AMA Motorcycle Hall of Fame | Where Heroes Live On
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Mike Bell


Son of famous race tuner Bill Bell and top off-road star in his own right. Won the 1980 Supercross title

Mike "Too Tall" Bell was one of America’s leading motocross and Supercross racers of the late 1970s and early '80s. He rode for Yamaha during his entire pro career. His biggest claim to fame was winning the 1980 AMA Supercross Championship, but Bell proved very versatile throughout his seven-year professional career, winning a total of 20 AMA and Trans-AMA nationals.

Bell was born in Los Angeles on August 8, 1957. His father, Bill, was an avid racer and well-known tuner who did development work for American Honda on its four-stroke desert racing machines during the late 1960s. Mike began riding at age 10 up in the mountains outside Los Angeles where his family had a cabin, but unlike many of his contemporaries who started much younger, Bell did not start racing until he was 14. Once he got on the track however, with a new Maico, it didn’t take long for Bell to go right to the top of the highly competitive Southern California motocross scene.

"Even though I didn’t start racing until I was 14, I knew how to ride," explained Bell, who advanced from novice to expert in just six months. "My dad didn’t want me to get into racing until he knew I was ready for it. I think it proved to be a good decision. A lot of kids were burning out by the time they were 16 because they’d already been racing for so long and I was just really getting into it."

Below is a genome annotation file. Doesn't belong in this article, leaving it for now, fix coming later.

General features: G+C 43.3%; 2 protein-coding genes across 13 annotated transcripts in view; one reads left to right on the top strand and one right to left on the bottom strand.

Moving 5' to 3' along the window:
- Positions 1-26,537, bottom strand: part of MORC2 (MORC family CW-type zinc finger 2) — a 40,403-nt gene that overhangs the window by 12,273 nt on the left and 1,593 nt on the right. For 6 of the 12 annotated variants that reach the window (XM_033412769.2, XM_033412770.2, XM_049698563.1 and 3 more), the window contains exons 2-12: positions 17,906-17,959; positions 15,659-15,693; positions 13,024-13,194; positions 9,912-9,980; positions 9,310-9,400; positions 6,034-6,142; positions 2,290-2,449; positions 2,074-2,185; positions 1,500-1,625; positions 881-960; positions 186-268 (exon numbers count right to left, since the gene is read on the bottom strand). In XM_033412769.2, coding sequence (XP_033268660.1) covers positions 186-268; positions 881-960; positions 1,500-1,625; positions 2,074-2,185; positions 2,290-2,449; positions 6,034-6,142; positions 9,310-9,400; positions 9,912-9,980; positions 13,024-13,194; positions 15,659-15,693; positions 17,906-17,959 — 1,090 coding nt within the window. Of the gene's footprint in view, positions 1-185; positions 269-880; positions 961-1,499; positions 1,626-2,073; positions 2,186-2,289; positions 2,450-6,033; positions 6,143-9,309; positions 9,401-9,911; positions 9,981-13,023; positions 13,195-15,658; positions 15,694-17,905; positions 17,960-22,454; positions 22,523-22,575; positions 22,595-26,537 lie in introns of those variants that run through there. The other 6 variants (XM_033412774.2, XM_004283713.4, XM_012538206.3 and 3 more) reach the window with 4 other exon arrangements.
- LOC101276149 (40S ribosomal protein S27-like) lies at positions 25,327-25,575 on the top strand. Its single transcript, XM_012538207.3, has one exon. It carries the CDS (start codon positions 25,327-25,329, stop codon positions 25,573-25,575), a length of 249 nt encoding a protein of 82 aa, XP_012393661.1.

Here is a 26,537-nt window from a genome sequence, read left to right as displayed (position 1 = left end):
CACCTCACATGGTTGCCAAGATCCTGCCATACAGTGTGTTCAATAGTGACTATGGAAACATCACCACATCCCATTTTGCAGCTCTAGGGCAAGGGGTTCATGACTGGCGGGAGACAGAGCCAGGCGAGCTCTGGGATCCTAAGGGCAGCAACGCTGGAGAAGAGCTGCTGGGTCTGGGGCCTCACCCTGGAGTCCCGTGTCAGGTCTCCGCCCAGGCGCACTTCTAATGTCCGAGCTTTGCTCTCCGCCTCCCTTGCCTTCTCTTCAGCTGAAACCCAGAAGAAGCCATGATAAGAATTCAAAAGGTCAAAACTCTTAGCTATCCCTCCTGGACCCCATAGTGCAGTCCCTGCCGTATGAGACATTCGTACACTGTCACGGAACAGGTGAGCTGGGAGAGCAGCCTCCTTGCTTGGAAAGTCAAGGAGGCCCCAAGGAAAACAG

Since Bell’s dad worked at a shop, it was hard to get him enthused about spending his entire weekend around more motorcycles, so the young Bell raced primarily in night motocross events.

"I did a lot of riding under the lights at places like Ascot, Lyons, and Irwindale," Bell remembered. Those experiences would serve him well in AMA Supercross events after he turned pro.

Bell became one of the top club motocross racers in Southern California as a teenager. He was making as much as $500 per week in the club events and was in no big hurry to run the nationals, where he might have struggled to make that kind of money as he climbed the ranks. A local event at the legendary Saddleback Park changed all that. AMA Motocross champ Jim Weinert showed up for the race to get in some practice. Bell takes the story from there.

"Weinert got the holeshot and I was pretty far back in the field," Bell recalled. "I moved up through the pack and late in the moto saw Weinert’s green factory Kawasaki in front of me. With two laps to go, I went inside and passed him. He tried to come back around me in the next corner and crashed. He was really mad at me. He came up and started yelling at me, but I hadn’t done anything wrong – he was just frustrated that this local kid beat him. I won the second moto pretty easily and I thought right there that if I could beat one of the best riders in the world, granted at my local track, I figured I might be able to do OK at the nationals."

In 1977, Bell began riding for DG Yamaha and began hitting a few nationals. That year he won the support race for the USGP at Carlsbad and then turned a lot of heads by scoring a very solid fourth at the Los Angeles Supercross. Bell’s pro career was off and running.

Bell’s first AMA national win came on June 18, 1978 in the 500cc division in St. Peters, Missouri. Just a week later, Bell would score what would arguably be his biggest win ever. It was the Superbowl of Motocross in the LA Coliseum. Bell pulled off one of the great surprise wins in the history of the sport in a thriller over the hottest rider in all of motocross, Bob Hannah.

"My start wasn’t that great," Bell remembered. "But Hannah got a bad start as well and I found myself running right behind him. I knew he’d be working his way to the front, so I figured this would be my chance to jump in behind him and find out how he did it. We passed a lot of riders, but I didn’t really know what place we were in.